crouching; must avoid moderate exposure to irritants (e.g.,
fumes, dusts, and odors) and hazards (e.g.,, moving machinery
and unprotected heights); and is limited to one to two step
(Tr. 14). At step four, the ALJ found that plaintiff was
unable to perform any past relevant work. (Tr. 18). At step
five, the ALJ denied plaintiff benefits because she found
that there were jobs that exist in significant numbers in the
national economy that plaintiff could perform.
Plaintiff's Motion for Summary Judgment
claims a number of errors pertaining to the ALJ's
unfavorable decision and the Appeals Council's denial of
her review request. Plaintiff, however, provides very little
argument in support of her claims. First, plaintiff states
that the ALJ's decision is not supported by substantial
evidence. She claims she is unable to work due to her
physical and mental conditions, that the ALJ made procedural
errors, and that the decision is not supported by substantial
evidence pertaining to her psychiatric records. (Dkt. 15, pp.
2-3). Plaintiff also lists several reasons why she believes
the Appeals Council erred in its denial of her review
request: the Appeals Council did not give sufficient weight
to the treating physician's opinion, it did not consider
pain and other depression symptoms, and it did not ask for
complete assessments of her work abilities from treating
physicians. (Id. at p. 3).
also challenges the Social Security Administration's
processes. More particularly, she states that she was not
informed that she had the rights to (1) submit additional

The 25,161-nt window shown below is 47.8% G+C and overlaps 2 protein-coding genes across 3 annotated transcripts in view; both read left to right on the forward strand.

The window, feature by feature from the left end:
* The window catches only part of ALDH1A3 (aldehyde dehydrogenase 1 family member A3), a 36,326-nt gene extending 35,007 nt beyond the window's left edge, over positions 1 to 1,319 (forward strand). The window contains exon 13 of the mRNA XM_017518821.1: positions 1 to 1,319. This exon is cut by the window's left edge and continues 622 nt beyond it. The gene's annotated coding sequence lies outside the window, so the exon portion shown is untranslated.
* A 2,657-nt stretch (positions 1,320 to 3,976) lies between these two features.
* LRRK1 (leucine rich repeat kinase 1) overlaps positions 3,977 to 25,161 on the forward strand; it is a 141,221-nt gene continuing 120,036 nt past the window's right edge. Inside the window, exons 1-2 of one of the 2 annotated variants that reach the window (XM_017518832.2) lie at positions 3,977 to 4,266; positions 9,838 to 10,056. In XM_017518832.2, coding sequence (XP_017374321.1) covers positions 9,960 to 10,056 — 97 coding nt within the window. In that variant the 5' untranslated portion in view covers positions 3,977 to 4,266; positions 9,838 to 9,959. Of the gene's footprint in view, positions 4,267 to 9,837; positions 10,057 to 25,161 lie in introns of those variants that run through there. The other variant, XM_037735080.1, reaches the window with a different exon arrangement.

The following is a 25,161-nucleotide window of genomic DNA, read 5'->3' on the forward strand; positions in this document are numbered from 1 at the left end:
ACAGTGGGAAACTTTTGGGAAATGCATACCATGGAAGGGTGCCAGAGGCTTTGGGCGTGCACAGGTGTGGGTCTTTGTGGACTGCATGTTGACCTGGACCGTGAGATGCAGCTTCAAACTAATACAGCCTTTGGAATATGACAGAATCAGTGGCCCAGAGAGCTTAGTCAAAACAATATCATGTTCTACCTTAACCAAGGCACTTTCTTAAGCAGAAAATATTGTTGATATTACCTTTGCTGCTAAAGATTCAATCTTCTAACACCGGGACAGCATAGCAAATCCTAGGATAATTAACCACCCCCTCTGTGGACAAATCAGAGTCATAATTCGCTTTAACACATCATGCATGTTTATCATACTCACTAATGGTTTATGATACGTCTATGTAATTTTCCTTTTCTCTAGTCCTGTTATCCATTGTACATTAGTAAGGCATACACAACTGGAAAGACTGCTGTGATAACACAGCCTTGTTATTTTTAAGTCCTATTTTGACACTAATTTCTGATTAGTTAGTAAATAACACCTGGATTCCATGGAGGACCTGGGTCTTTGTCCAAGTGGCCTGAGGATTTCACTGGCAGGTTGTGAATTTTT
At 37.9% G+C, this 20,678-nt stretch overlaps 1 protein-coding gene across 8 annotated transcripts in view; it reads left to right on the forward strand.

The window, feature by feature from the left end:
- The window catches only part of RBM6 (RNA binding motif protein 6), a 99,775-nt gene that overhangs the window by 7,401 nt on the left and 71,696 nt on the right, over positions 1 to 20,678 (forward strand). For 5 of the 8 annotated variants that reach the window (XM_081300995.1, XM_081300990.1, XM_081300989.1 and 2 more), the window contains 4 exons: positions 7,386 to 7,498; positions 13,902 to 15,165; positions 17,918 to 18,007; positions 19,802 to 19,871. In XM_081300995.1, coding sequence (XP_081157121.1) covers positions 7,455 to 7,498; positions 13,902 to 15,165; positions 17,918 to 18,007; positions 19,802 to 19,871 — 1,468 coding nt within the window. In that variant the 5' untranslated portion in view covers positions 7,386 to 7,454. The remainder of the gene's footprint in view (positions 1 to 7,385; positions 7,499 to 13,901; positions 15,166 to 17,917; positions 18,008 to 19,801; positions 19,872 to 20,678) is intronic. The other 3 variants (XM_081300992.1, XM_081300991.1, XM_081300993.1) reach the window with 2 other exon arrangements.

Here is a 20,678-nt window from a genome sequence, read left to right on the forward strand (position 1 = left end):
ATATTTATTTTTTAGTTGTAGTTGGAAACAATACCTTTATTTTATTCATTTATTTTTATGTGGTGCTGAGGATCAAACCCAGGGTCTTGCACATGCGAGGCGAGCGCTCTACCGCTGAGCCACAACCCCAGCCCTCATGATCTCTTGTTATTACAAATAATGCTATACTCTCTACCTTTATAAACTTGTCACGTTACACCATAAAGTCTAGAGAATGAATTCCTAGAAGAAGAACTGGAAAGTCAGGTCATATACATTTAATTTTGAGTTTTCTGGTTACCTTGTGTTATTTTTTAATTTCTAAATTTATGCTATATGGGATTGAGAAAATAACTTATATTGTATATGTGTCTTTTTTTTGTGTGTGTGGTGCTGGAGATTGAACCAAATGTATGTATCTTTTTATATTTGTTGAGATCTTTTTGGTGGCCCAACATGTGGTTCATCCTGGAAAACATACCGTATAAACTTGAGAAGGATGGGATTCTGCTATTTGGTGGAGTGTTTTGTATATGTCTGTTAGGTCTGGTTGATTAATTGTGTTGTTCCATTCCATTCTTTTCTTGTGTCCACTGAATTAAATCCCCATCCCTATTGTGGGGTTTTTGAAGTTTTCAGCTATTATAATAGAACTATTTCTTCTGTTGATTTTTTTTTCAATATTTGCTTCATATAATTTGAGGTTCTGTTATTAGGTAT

evidence; (2) examine the evidence used in making the
determination; (3) to introduce witnesses and question them,
and (4) to present written or oral arguments to the ALJ.
(Id.). She also claims she was not notified that an
expert witness would be at the hearing, and avers more
generally that there was an “abuse of process”.
states that she “can prove that she attended Disability
Determination Services and was examined by a medical
consultant and examiner who was not part of the initial
decision and barred from deciding plaintiff's
reconsideration of claim the claim [sic] which was
denied.” (Id. at p. 2). Finally, she claims
that she was not in a condition to answer questions at the
hearing before the ALJ because she was under the influence of
prescription drugs. (Id.).
Commissioner's Motion for Summary Judgment
Commissioner argues that there was substantial evidence to
support the ALJ's unfavorable decision. The Commissioner
cites various parts of the administrative record to support
the conclusion that, although plaintiff has impairments, none
caused functional limitations rendering her disabled. For
example, records from early 2013 show normal range of motion
in her back, normal motor and sensory examinations in her
lower extremities, and minimal disc desiccation. (Dkt. 20,
Commissioner's Brief, p. 7). And, although plaintiff fell
in April 2015, in March 2015 she had no positive
musculoskeletal findings, and her physical therapy did not
include mobilization or gait training. (Id. at p.
8). Regarding plaintiff's asthma, the Commissioner points
out that plaintiff was not prescribed a Nebulizer until April
2015, she continues to smoke cigarettes, her lungs generally